The Best Rewards Credit Cards For You

by John Kiernan on October 28, 2010

RewardsRewards credit cards are a success in marketing. I mean, who wouldn’t want rewards? They sound fun, beneficial and as if you are automatically getting more bang for your buck. Thus, simply revolving a credit card genre around the word “reward” raises segmental demand. However, this surface attractiveness also belies the fact that these cards are not for everyone.

Indeed, depending on your primary objective for credit card use, a rewards card may not be the cheapest or simplest option available to you. When you are shopping for a credit card you should have in mind one of three primary objectives—lowering the cost of debt, building credit and accumulating rewards. It is important to identify which is your particular aim because different types of credit cards, when used responsibly, are best suited for accomplishing each. Similarly, in most cases there is not a single credit card that serves two purposes in combination more effectively than do two distinct cards designed specifically for each requisite function.

Therefore, before we get into specific rewards credit cards, you must understand that such cards are recommended for people with excellent credit who pay their balances in full each month. If you do not fit this description, then perhaps a different type of card is right for you.

Best credit cards to improve credit

  • Orchard Bank® Secured MasterCard—No matter if you have bad credit or no credit at all, a secured credit card is the best option for you. Secured credit cards allow consumers to build their credit without interference from the fees that usually accompany bad credit credit cards because issuers are protected by a refundable security deposit that a consumer places in opening the card. This particular card has no first-year fee, a $35 annual fee thereafter and a 7.9% APR.
  • If you seek to begin rebuilding your credit immediately but do not have enough cash to pay a secure credit card’s security deposit, look into applying for a store-affiliated credit card—like the Best Buy® Credit card. These general credit cards can be used only at a particular store but have lower fee structures than unsecured credit cards for bad credit. Additionally, it does not matter if you frequent the store whose card you get because you relay positive information to your credit report monthly just by having a credit card in good standing and with zero balance.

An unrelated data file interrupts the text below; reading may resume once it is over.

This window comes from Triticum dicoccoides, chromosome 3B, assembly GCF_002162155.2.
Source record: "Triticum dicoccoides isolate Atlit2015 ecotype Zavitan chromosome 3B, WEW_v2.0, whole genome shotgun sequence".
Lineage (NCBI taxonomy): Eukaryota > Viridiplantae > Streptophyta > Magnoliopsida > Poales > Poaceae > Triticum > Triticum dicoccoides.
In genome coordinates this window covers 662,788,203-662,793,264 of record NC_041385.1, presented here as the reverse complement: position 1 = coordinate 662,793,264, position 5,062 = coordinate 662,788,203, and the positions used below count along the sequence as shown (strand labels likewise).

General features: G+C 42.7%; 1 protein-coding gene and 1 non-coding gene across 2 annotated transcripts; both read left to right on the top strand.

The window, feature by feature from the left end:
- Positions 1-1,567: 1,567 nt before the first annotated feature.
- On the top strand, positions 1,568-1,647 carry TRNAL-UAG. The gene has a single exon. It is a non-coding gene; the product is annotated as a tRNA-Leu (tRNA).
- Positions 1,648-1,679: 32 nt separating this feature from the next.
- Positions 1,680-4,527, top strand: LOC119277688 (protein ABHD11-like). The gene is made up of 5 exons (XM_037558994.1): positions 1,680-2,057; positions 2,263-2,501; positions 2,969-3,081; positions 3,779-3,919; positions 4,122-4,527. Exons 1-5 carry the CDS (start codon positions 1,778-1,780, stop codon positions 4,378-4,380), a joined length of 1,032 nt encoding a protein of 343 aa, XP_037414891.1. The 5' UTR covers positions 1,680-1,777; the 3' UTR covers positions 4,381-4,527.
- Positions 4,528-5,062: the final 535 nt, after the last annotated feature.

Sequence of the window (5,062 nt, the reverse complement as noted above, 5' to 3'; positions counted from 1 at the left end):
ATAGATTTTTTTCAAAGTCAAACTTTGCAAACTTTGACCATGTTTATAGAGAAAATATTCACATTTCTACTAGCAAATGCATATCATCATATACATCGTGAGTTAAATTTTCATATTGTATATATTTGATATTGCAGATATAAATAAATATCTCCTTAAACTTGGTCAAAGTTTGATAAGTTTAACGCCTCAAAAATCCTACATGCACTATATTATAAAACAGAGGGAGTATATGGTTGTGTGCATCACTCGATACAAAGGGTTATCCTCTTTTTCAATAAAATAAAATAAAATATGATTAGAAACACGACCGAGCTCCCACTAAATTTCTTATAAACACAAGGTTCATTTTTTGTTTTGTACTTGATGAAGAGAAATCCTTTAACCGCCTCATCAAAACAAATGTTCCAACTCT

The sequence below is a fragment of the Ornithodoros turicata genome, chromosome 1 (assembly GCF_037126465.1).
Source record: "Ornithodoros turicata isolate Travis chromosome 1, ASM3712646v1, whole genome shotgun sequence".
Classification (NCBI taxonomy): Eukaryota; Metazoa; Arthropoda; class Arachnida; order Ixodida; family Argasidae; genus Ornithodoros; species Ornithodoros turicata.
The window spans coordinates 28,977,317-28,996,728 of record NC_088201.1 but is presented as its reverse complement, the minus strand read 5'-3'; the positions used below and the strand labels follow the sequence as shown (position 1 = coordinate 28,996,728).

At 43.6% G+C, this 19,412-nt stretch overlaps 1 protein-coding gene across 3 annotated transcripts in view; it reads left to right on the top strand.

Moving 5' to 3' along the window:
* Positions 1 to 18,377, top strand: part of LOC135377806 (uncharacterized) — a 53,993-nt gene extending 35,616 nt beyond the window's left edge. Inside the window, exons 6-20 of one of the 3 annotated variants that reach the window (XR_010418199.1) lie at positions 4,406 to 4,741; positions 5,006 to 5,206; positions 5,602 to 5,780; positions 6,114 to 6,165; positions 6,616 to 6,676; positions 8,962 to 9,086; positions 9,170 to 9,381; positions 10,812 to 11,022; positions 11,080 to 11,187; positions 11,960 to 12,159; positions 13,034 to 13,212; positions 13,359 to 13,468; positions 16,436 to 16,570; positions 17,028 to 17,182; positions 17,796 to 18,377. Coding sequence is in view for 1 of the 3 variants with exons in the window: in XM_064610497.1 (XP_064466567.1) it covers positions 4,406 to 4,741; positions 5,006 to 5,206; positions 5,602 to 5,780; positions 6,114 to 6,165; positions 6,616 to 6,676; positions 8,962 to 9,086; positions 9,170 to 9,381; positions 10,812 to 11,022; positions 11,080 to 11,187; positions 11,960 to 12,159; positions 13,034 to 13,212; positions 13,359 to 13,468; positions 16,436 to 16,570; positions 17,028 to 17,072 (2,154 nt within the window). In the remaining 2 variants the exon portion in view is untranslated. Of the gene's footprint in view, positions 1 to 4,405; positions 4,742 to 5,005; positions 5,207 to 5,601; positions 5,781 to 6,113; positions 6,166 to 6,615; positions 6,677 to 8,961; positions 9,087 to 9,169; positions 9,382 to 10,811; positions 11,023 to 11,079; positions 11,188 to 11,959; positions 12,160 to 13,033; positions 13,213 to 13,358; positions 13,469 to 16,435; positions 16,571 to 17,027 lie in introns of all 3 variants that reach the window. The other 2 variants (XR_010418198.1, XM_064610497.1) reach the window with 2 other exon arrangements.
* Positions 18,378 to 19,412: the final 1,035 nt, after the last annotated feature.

Best credit card to lower the cost of your credit card debt

  • Citi® Platinum Select® MasterCard—If you have debt (i.e. you carry a monthly balance) you want to find a card with the lowest interest rate possible. The Citi Platinum Select has a 0% rate for balance transfers in the first 21 months and 0% for purchases during the first 12 months.

Best rewards credit cards

Rewards credit cards, on the other hand, are divided into two distinct categories–travel rewards cards and cash back rewards cards. If you rack up at least 30,000 miles annually with the same airline or 20 hotel nights per year at the same hotel chain and redeem your rewards frequently, then you should explore travel rewards credit card options. It is important that you practice brand loyalty because if you have a credit card tied to a particular air carrier or hotel, you will not be able to redeem it with another. In turn, regular redemption is essential because it helps mitigate the effects of rewards plateau shifts that serve to devalue points and miles.

If you are not a frequent traveler or the airline or hotel you employ is not standard, then get a cash-back card. This eliminates worry about mile and point diminishment because you are gradually earning actual money, which the credit card company cannot devalue.

Best credit cards for travel rewards

  • You should apply for the credit card tied to the particular airline or hotel chain you use most. Most major companies in these industries have their own credit cards.

Best cash back credit cards

  • Capital One® Venture Rewards Credit Card—While on the surface a travel rewards card, if used correctly this credit card serves as a 2% cash back card. For each dollar you spend, you earn two miles which you can then redeem for any travel-related expense or purchase on any travel-oriented Web site. For example, if you earn 20,000 miles, you have $200 to spend basically at your own discretion.

Whether it be in the rewards, debt management or credit building category, there is a card out there that is right for you. You must simply find out what type of credit adversary you face and pick the right weapon with which to do battle.

Disclosure: Some of the links within this article point to CardHub.com, which is owned by the same parent company as Wallet Blog.

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